This training sucks because I have to get up early, and don’t get home until after 6PM, but it’s really one of those things I’ll enjoy looking back at. Firing over and over and over get you more comfortable with a weapon. You end up with black carbon on your face and sore fingers from speed-loading ammo and operating the weapon. But afterwards, you feel much more confident with it.

So after I indulged in the day’s daydreams, I thought of some others. I fantasized about the food Julie and I cooked when we were together, like the omelet we whipped up with prosciutto and cheese, and the garlic buttered steak we had with grilled pine nuts and crispy green beans. I thought about the yummy egg soup and bread sticks and crackers and cheese we had for lazy weekend lunches. I savor those moments more than I do the excellent food we had out. Not to take anything away from the restaurants, for Julie took me to some awesome ones and we had outstanding food (perfect for someone who was in Iraq for that long!). But love is in the details it seems.

I loved hearing Julie come up the steps when returning from work, knowing I was there waiting for her. I loved feeling Julie curl up onto me when we slept. I loved talking idly with her in the kitchen by the counters while she smoked. I loved watching Julie feed her fish, Sushi.

I thought about how I missed doing for real in Iraq the things we’re training for now. I enjoyed the time we spent staging at bases, waiting for the time to execute the mission, catching a nap or chatting with the Iraqi soldiers (who gave me food and drink constantly), messing around with my team. I’d have fun with my team, like when we were sitting in the middle of the desert (waiting of course) just bullshitting about which actors were in obscure movies while kicking up super-fine sand (so powdery and light you could kick up a mound and barely notice until your boot is full of sand) underneath our boots and looking up at a completely clear sky with millions of stars and the occasional overhead fighter jet support. I enjoyed driving down the streets of Iraq at high speed during the day, seeing how Iraqis lived and reacted to us. I did not (really) enjoy but I guess appreciated driving into the infamous Sadr City at night. I enjoyed sitting in with some Iraqis and asking them about Al-Sistani and the Shi’ites and what being in the Kuwait-invasion Iraqi Army era was like. The rest of the deployment, the time not spent seeing Iraq for real? Yeah, I could’ve done without that.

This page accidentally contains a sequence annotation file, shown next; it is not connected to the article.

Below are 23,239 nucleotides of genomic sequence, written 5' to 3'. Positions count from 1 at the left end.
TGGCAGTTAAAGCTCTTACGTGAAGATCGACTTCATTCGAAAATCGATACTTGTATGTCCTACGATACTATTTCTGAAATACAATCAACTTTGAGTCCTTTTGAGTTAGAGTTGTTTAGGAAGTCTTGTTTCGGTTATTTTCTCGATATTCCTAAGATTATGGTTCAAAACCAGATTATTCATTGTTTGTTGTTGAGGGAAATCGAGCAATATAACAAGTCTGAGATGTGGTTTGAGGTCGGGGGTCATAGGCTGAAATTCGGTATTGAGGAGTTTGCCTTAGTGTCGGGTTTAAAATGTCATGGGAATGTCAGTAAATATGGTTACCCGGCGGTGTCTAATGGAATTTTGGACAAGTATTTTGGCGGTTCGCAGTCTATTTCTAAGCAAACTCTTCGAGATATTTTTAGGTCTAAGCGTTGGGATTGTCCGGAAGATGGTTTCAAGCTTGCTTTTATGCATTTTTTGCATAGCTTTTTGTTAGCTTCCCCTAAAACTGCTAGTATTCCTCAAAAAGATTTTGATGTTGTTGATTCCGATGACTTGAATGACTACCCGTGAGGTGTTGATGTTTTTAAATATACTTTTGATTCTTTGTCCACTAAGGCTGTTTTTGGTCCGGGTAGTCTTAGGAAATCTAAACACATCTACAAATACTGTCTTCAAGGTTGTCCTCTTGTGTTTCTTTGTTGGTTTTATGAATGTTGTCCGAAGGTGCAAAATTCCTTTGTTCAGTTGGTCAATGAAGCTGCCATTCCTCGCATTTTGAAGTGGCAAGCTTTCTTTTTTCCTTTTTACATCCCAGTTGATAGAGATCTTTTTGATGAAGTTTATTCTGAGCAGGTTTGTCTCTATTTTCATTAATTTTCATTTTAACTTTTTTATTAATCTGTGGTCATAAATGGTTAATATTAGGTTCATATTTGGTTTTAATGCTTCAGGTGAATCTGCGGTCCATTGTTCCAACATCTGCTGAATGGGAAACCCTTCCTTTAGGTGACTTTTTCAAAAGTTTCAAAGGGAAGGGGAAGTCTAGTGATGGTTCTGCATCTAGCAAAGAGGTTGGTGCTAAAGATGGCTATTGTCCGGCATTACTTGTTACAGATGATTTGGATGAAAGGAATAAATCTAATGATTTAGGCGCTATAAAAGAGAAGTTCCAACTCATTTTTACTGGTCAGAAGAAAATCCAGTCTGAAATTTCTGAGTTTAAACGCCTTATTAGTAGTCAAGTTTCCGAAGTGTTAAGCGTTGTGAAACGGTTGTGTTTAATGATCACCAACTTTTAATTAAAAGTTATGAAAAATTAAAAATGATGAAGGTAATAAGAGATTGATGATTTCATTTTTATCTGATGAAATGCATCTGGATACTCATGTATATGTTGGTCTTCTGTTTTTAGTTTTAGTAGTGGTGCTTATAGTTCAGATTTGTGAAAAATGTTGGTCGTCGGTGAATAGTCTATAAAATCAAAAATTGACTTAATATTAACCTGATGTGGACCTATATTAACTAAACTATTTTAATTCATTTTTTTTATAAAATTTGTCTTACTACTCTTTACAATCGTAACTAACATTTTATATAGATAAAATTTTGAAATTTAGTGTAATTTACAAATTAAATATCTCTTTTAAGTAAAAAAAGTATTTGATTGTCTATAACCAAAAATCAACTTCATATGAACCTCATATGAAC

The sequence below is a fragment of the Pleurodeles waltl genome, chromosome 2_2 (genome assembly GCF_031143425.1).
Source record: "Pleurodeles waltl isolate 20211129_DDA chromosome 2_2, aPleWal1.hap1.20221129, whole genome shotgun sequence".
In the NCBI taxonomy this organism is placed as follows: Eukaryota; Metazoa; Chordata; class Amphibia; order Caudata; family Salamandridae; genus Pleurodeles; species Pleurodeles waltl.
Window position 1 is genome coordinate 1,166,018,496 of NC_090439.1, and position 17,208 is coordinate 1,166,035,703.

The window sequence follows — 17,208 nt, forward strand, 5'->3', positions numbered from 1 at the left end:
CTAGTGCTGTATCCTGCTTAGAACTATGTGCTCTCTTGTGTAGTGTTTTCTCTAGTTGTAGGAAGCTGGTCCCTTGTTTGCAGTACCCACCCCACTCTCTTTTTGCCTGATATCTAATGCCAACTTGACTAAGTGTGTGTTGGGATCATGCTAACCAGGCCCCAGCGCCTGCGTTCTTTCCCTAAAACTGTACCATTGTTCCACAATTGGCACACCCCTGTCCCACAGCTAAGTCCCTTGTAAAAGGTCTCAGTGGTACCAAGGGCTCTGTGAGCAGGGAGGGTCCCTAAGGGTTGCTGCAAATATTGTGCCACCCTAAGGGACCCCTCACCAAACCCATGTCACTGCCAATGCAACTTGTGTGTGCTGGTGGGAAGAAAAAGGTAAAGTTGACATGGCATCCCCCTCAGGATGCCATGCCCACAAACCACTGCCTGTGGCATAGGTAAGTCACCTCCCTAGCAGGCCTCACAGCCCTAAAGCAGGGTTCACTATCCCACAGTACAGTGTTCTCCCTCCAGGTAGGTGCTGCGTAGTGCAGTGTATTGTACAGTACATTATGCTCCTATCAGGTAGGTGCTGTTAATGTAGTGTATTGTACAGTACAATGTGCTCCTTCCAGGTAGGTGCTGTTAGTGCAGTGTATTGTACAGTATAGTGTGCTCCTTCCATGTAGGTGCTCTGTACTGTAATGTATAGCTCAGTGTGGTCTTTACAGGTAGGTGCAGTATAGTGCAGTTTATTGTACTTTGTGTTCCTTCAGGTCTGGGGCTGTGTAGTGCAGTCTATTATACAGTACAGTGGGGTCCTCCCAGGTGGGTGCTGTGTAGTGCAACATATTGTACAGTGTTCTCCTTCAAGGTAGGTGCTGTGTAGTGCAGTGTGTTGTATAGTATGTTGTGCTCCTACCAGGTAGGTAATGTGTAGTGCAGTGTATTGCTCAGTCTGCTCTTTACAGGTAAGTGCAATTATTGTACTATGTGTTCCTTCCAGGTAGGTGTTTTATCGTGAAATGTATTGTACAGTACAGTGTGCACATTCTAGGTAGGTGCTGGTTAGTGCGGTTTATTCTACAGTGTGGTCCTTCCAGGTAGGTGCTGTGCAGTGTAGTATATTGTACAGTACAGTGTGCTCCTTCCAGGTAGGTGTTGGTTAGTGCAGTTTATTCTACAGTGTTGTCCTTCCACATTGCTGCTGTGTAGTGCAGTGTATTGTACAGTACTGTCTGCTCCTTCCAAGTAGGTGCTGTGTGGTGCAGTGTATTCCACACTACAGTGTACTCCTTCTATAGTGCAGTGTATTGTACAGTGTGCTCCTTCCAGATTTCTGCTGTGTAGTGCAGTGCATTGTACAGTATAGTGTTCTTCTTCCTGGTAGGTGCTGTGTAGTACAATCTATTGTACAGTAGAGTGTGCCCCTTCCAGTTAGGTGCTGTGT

I also missed my H3O buddies from language school. My sunburns made me think of the ones I’d get going surfing in the frigid California Pacific, paddling like a frightened duck on my board. I thought of how the Prodigy would laugh hysterically at things, Monkey Pope would come in with some big new love for something cool that we’d all get into after that. I remembered about how we all went into the main office of our company to check our language scores, and how I showed up a little late so when I found out I passed, we all celebrated with hooting and hollering and then went and celebrated by turning in Monkey Pope’s car to the shop and going out to Chipotle.